Friday, March 22, 2019


Writer/Storytellers/Penciler: "Fabulous" Fabian Nicieza & Steve "The Dude" Rude
Inker: Bob Wiacek | Letterer: John Costanza | Colorist: Greg Wright
Assistant Editor: Brian Smith | Editor: Ralph Macchio | Editor-in-Chief: Joe Quesada

The earliest days of Joe Quesada's reign at Marvel feature some curiosities -- stories which fly in the face of the philosophies he and his corporate overlord, Bill Jemas, forced onto creators and readers. SPIDER-MAN: LIFELINE is one of these. Though Quesada had been Marvel's editor-in-chief for over a year by the time this series was published, it seems pretty clear it was greenlit under the previous administration. Clue number one is that it's drawn by Steve Rude, a notoriously slow artist, so Marvel probably wanted to give him a lot of lead time to complete these three issues. But beyond that, LIFELINE is edited by Ralph Macchio, who had turned over the stewardship of the Spider-Man comics to Axel Alonso only a few months earlier. It's written with third-person narrative captions and thought balloons galore. It's heavy on continuity, being a direct sequel to, and featuring numerous reference to, a storyline in AMAZING SPIDER-MAN from more than thirty years earlier. All these things had been (or would soon be) outlawed by Quesada and Jemas in their attempts to make Marvel's comics as bland and awful as possible -- and as a result, when it was published, LIFELINE was breath of fresh air in what was fast becoming an unreadable and downright unenjoyable Marvel line.

But! I don't want to start this thing off on a negative note. I mean, I'll take every possible opportunity to talk about how utterly wretched the majority of Marvel's output was circa 2001 - 2005ish, and how, for the most part, the comics have never recovered from the harm Quesada and Jemas did when they took over -- which is why I had absolutely no choice whatsoever but to write the preceding paragraph -- but from here on out, we're going positive.

I've noted here more than once that I revere the Stan Lee/John Romita run on AMAZING SPIDER-MAN. Taking Steve Ditko's creation of the character, his cast, and his villains for granted, it is Romita's version of Spider-Man, in collaboration with Lee, that I consider definitive. And for my money, the apex of that duo's run on the character is the "stone tablet" saga. It ran for a whopping ten issues (if you include the two-part coda featuring the Lizard), which was pretty unusual at the time. It followed Spider-Man's travails as he struggled to keep an ancient tablet out of the hands of the underworld's top gangsters, including the Kingpin and Silvermane, the latter of whom believes the tablet holds a key to eternal youth. In the end, Silvermane drinks a formula derived from the tablet's inscription and dies when he de-ages to nothingness.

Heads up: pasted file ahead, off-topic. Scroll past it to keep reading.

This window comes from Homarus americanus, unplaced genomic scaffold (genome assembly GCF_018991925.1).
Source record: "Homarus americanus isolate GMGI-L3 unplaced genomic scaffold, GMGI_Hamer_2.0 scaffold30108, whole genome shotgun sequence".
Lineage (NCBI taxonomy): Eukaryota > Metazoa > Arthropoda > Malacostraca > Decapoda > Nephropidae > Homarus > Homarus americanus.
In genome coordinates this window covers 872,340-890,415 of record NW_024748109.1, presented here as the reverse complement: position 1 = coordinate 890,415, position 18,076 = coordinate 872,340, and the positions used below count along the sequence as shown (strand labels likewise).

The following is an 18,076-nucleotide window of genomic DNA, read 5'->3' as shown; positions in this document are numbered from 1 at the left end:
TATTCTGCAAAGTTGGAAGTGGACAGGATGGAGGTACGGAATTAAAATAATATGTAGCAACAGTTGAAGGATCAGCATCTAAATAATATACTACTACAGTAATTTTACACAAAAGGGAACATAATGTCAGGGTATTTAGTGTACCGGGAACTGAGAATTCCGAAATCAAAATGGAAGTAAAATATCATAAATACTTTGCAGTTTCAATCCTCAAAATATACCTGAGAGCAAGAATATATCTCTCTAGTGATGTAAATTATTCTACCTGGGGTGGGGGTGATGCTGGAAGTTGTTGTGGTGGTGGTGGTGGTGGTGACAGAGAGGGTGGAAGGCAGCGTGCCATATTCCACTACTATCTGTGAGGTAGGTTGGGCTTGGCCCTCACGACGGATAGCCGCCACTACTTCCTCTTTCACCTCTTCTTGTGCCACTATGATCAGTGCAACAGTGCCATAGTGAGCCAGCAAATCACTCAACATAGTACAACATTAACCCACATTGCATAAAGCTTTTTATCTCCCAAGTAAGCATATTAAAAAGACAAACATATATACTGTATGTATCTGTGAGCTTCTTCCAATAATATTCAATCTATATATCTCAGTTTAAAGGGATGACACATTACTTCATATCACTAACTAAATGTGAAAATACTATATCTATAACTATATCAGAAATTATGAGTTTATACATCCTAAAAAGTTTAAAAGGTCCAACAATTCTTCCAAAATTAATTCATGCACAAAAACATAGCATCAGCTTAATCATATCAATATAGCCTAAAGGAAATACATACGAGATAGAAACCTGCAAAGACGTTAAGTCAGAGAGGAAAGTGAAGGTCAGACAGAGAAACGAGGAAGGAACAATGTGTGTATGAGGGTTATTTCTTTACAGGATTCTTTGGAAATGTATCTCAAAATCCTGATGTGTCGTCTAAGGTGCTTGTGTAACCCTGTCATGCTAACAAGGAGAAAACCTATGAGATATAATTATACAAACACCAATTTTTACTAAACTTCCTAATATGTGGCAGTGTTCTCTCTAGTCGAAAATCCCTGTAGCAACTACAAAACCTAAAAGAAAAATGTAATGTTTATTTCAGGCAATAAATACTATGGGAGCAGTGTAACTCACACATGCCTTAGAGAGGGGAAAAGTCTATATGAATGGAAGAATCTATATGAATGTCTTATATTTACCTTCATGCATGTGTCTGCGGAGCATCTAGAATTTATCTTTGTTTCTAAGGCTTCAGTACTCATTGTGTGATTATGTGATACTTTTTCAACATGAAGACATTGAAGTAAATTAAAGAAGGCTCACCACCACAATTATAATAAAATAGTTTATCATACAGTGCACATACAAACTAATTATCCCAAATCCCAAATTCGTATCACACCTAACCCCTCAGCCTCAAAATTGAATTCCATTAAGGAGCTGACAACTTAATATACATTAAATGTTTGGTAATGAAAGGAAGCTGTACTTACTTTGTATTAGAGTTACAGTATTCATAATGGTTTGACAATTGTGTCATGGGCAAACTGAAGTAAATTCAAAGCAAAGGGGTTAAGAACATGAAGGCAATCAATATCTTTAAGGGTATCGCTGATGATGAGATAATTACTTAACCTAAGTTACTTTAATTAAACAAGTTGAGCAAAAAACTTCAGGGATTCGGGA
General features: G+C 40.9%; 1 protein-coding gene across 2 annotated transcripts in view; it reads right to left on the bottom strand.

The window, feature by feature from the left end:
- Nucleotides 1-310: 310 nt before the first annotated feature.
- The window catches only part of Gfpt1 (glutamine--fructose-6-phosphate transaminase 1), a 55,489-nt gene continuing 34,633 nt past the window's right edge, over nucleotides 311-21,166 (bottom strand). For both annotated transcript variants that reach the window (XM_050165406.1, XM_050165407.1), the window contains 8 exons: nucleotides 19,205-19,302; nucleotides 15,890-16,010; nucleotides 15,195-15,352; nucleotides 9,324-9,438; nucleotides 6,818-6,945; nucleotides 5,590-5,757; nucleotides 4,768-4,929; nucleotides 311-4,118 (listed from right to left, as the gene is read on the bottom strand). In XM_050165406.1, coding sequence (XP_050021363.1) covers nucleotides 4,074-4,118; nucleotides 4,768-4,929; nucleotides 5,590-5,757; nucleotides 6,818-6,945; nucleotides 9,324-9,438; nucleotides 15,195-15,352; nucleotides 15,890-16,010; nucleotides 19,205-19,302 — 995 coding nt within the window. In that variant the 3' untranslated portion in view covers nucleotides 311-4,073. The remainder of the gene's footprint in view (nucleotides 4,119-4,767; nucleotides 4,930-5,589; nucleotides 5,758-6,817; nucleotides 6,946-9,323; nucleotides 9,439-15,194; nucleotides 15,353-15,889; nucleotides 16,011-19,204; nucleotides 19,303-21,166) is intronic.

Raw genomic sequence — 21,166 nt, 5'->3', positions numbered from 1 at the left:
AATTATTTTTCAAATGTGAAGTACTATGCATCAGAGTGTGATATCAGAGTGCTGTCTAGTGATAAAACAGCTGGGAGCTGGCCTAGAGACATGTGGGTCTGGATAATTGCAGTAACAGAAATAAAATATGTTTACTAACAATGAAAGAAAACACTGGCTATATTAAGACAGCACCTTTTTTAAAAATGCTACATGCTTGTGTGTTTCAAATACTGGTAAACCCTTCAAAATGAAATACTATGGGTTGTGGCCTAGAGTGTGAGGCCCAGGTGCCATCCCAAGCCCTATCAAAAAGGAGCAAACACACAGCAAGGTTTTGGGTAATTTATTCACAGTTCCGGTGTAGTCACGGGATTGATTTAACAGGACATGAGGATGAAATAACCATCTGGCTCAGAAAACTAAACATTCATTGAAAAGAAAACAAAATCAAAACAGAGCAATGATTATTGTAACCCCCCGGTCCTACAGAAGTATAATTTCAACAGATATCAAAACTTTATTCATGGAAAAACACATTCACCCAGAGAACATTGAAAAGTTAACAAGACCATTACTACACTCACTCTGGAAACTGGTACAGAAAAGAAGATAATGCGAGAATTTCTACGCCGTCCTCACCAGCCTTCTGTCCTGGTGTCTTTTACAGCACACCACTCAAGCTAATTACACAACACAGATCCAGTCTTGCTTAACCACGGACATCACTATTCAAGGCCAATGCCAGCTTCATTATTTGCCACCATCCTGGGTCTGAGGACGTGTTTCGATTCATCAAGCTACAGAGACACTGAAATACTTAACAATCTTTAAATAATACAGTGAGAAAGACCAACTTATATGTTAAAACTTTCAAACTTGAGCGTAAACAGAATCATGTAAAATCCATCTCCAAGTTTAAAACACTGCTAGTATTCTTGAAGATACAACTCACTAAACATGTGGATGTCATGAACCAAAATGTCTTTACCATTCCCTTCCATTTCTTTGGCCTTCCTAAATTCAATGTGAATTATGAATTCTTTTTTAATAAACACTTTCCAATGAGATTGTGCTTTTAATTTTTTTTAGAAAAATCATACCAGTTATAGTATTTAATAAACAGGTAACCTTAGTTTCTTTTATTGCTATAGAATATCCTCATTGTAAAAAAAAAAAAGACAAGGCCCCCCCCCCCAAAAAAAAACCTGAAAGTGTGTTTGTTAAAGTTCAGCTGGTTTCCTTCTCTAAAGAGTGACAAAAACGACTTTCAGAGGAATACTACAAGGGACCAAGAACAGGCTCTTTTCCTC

(Okay, I'm gonna go negative one more time. Silvermane died. Definitively. He de-aged to nothingness before Spider-Man's eyes. Yet for some reason, he was brought back about six years later. Why?! He wasn't some major villain who fans needed to see back in action. He was a one-off. He existed for this storyline alone, and when his purpose was served, he died. [He was also one of the few characters to die during Stan Lee's time writing AMAZING SPIDER-MAN, making his return feel even cheaper.] I have no issue with resurrections in comics -- though Marvel has become entirely too cynical about killing and bringing back characters in recent years -- but only if they're necessary and make sense. Silverman's return falls into neither of these categories. Fortunately, LIFELINE wisely makes no mention of his coming back [and eventually -- ugh -- becoming a cyborg], limiting all references to his appearances in the original storyline.)

And now, four paragraphs into this thing, let's start talking about LIFELINE itself. Set in then-current continuity, it finds some new fragments of the tablet unearthed. Once again, mobsters are after it, with warring Maggia dons Hammerhead and Caesar Cicero (a character from the original story) both hiring super-villains -- the Eel and Boomerang, respectively -- to retrieve the pieces. Also appearing on Cicero's side is Silvermane's right-hand man from the Lee/Romita story, Man-Mountain Marko, as well as Doctor Curt Conners, kidnapped by Hammerhead to create a new formula from the tablet's full text, in a role similar to the one he played in the original saga.